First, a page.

The only things the two shows have in common are the school they go to and the amount of money the teenagers come from. The same school doesn't mean the shows are set in the same world. Gossip Girl was about old money New York. It focused on cliques, socialite status, and the pressure cooker pressures that came from families holding up an old timey essence of decorum. Rumor Boy focuses on the modern world: the power of TikTok, the music industry, the culture of new money, the political environment. Even the show's titular narrator serves a different purpose. In Gossip Girl, Gossip Girl was little more than an ethereal, external presence until the later seasons. It then transformed into an avenue for inclusion into the upper echelon of New Your high society. In Rumor Boy, Gossip Girl is weaponized, instantly used as a tool to create drama to put the high schoolers in line.
The first Gossip Girl narration was a reporter. This Gossip Girl is an agent of chaos. Both are interesting concepts. Both are things I would watch separately; so, why do they both have to be Gossip Girl? The setting does not make the story. There is more than enough room for a television show that is not actually Gossip Girl about wealthy teens in New York City. Furthermore, by calling them both Gossip Girl, the viewer has no choice but to put the two shows in direct comparison with each other: this is different, why aren't they doing that, that's not how they did it last time. If they had called the new show anything other than Gossip Girl, it would have been a liberating experience, allowing the audience to watch with fresh and unbiased eyes.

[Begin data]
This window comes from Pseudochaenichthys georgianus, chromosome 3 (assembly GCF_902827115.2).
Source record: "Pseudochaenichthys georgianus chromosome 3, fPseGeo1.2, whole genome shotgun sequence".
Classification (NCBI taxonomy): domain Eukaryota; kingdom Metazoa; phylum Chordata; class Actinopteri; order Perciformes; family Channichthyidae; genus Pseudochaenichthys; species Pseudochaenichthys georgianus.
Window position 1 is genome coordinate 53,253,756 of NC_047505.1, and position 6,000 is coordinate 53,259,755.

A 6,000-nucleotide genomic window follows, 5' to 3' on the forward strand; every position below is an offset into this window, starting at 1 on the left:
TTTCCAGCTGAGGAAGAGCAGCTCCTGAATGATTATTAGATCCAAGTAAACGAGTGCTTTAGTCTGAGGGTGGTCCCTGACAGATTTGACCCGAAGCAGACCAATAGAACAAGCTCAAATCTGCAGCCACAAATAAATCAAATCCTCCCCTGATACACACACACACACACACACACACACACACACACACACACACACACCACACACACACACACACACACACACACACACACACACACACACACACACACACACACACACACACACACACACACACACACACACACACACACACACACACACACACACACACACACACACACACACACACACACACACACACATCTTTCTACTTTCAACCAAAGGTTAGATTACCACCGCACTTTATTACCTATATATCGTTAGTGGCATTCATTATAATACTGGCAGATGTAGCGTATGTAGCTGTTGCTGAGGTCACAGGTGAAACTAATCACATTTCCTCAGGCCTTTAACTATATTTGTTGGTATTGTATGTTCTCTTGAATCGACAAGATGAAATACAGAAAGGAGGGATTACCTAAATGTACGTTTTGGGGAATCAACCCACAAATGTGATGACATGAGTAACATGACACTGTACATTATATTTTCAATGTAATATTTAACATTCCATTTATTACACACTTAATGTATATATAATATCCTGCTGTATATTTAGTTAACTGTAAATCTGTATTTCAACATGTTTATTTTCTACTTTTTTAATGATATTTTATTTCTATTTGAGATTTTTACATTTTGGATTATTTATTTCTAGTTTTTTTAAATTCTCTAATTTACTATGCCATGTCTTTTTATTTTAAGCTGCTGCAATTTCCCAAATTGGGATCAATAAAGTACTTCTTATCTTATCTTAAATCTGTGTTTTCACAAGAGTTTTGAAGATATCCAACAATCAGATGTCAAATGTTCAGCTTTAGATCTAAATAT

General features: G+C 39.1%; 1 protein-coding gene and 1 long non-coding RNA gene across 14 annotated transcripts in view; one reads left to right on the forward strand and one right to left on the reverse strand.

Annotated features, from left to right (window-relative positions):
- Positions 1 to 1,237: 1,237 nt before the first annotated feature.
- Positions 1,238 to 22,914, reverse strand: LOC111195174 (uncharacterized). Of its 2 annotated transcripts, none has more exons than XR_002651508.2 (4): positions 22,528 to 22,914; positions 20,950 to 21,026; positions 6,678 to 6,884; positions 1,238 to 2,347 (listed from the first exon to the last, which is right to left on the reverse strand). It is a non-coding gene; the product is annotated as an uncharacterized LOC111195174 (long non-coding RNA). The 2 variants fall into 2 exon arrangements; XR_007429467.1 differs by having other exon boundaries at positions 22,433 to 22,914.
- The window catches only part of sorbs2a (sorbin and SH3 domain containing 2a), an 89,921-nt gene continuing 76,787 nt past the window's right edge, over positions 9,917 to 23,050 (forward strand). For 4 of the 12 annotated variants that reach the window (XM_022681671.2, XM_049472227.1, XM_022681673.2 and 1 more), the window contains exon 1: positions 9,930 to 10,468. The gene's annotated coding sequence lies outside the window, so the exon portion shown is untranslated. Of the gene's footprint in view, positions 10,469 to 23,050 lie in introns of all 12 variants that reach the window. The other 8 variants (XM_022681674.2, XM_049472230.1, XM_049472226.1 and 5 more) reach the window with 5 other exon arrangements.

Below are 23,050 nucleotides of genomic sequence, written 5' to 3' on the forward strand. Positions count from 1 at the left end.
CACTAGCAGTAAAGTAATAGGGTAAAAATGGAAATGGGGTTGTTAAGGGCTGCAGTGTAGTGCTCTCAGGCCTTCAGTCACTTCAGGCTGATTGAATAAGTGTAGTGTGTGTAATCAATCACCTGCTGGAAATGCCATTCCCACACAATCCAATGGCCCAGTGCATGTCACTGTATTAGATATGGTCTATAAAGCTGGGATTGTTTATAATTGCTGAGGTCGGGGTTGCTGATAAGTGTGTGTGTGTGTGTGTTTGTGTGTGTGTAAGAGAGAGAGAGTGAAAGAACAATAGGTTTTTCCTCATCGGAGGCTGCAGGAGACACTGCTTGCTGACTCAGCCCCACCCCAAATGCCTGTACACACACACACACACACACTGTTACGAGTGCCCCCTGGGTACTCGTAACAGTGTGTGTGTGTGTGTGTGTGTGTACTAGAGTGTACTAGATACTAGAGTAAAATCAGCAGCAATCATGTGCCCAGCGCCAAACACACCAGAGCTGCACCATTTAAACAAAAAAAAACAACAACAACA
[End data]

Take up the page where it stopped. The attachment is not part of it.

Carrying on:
PITFALL #2: TRYING TOO HARD TO USE THE ORIGINAL SHOW
While this pitfall may seem like it is in direct contradiction with pitfall #1, it is in fact a unique and equally tricky problem. And Just Like That... has the opposite problem than Rumor Boy. While Rumor Boy bears the same name of the old show while having an entirely new cast of characters with a cameo or joke from time to time about Gossip Girl, And Just Like That...features nearly the same cast of characters, burdening themselves with the unique problem of remaining true to the original characters while giving them new, modern problems. Sex and the City was about a friend group of women in their 30s, trying to find love. With And Just Like That... we return to these women in their 50s.